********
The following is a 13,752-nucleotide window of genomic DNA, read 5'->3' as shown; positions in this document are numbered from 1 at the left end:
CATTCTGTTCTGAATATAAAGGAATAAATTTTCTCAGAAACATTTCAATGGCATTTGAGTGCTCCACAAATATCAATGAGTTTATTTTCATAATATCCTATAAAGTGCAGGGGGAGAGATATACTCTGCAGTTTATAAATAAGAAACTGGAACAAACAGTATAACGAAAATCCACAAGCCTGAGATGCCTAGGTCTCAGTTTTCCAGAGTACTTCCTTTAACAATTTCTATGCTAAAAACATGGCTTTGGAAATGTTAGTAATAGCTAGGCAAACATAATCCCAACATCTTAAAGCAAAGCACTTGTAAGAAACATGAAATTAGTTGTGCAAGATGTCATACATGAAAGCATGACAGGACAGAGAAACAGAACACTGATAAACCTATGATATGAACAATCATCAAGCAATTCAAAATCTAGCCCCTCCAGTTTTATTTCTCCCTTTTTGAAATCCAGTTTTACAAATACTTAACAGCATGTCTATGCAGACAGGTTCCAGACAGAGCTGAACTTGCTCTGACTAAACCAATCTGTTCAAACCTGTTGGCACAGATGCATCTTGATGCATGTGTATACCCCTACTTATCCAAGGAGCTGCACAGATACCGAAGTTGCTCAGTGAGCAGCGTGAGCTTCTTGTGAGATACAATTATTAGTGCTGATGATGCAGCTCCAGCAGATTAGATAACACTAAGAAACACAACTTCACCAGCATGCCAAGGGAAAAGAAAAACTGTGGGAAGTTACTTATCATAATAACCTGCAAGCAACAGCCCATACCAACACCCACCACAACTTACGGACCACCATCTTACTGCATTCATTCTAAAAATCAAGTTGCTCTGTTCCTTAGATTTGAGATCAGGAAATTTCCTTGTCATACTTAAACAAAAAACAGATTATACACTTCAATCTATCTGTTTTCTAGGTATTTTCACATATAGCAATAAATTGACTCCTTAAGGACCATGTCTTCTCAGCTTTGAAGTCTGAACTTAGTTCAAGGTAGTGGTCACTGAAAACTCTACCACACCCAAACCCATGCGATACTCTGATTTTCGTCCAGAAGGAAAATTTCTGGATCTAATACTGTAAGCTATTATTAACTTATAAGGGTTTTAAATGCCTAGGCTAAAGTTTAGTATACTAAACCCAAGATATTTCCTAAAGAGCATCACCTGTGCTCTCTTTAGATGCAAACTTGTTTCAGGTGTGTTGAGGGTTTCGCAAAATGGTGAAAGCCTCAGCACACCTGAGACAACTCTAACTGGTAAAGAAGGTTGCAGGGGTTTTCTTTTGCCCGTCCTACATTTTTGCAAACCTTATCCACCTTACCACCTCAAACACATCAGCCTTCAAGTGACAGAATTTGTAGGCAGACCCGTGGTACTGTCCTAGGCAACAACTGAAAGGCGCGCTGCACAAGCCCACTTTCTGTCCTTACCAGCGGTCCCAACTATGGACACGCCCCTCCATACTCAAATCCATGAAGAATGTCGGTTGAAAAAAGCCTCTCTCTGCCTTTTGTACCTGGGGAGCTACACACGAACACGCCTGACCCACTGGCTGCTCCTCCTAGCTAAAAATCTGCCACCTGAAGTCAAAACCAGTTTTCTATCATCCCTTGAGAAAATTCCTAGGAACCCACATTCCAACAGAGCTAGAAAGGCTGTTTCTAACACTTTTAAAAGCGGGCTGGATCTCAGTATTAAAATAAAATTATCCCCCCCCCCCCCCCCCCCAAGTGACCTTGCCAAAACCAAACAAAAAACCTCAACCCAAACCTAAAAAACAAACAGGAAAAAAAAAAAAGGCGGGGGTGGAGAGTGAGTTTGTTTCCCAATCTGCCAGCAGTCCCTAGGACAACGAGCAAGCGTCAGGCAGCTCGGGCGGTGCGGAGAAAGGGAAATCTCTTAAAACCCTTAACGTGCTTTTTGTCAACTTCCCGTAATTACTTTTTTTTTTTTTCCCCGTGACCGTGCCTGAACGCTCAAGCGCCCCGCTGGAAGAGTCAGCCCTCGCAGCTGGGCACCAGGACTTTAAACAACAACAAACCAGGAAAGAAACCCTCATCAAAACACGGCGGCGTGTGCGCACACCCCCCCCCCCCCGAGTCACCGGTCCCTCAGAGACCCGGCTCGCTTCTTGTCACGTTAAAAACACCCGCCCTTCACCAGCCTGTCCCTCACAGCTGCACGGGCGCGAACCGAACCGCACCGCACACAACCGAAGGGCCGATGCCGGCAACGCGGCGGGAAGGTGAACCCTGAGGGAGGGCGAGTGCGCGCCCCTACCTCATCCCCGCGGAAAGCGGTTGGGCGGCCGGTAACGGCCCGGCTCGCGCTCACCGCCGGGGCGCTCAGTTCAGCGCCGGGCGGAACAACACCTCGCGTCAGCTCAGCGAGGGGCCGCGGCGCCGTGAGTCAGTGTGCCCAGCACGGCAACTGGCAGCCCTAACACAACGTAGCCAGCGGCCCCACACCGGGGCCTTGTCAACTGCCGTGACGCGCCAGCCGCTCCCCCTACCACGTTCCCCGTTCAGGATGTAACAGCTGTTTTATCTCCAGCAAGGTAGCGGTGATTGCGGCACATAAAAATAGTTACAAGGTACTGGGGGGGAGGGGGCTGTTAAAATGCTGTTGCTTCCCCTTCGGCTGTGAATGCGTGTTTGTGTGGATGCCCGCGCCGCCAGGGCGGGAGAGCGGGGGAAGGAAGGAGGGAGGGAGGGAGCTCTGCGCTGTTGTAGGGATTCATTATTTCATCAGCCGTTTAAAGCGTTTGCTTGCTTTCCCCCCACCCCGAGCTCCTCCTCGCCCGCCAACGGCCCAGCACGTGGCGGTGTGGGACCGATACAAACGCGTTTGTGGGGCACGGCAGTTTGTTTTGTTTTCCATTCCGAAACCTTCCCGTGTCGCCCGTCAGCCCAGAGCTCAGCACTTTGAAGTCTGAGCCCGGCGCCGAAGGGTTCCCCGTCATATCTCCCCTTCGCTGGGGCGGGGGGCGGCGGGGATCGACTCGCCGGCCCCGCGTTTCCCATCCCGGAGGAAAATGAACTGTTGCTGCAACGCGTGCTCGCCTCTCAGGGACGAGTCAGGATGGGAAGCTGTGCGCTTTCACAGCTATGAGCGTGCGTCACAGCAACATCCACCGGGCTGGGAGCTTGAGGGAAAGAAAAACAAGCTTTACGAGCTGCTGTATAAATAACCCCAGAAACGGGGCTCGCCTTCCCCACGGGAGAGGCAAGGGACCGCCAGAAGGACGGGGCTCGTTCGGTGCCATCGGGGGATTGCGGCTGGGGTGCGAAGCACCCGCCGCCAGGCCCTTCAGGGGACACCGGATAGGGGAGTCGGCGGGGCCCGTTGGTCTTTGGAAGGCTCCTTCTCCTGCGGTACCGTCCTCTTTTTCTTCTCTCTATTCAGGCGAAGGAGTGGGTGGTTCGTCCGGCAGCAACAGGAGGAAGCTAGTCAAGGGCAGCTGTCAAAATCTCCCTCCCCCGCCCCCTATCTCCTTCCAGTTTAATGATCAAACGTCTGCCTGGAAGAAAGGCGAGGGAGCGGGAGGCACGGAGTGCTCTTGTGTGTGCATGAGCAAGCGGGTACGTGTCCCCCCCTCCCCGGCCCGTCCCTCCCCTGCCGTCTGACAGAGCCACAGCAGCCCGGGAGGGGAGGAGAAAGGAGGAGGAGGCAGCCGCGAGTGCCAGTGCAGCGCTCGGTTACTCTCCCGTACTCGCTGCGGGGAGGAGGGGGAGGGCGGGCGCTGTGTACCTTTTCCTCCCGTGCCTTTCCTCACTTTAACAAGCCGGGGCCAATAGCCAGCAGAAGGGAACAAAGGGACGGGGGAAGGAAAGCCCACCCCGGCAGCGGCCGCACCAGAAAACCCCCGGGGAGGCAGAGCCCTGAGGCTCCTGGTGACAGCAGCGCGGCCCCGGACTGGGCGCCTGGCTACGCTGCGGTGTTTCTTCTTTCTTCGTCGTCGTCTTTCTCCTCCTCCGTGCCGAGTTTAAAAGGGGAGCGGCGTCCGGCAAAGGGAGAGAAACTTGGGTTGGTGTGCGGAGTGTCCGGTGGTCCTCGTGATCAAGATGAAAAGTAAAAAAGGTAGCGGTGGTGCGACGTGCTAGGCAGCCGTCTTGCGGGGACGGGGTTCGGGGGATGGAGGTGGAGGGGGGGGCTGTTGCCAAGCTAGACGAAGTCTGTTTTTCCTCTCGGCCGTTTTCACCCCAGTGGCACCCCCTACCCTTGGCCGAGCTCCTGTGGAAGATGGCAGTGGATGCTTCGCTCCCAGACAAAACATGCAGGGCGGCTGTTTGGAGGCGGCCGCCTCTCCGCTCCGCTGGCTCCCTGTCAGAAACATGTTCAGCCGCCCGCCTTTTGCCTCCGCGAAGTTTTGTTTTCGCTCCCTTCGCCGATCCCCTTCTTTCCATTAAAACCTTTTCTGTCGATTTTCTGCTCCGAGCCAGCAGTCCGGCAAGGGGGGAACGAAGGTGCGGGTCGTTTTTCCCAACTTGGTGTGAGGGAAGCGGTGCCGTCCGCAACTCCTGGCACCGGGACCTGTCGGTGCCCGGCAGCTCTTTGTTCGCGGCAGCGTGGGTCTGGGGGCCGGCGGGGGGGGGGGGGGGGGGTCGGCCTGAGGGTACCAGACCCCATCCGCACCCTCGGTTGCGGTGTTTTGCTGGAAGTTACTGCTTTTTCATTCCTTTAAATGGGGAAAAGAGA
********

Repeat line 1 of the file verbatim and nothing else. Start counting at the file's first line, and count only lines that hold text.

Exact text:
The following is a 13,752-nucleotide window of genomic DNA, read 5'->3' as shown; positions in this document are numbered from 1 at the left end: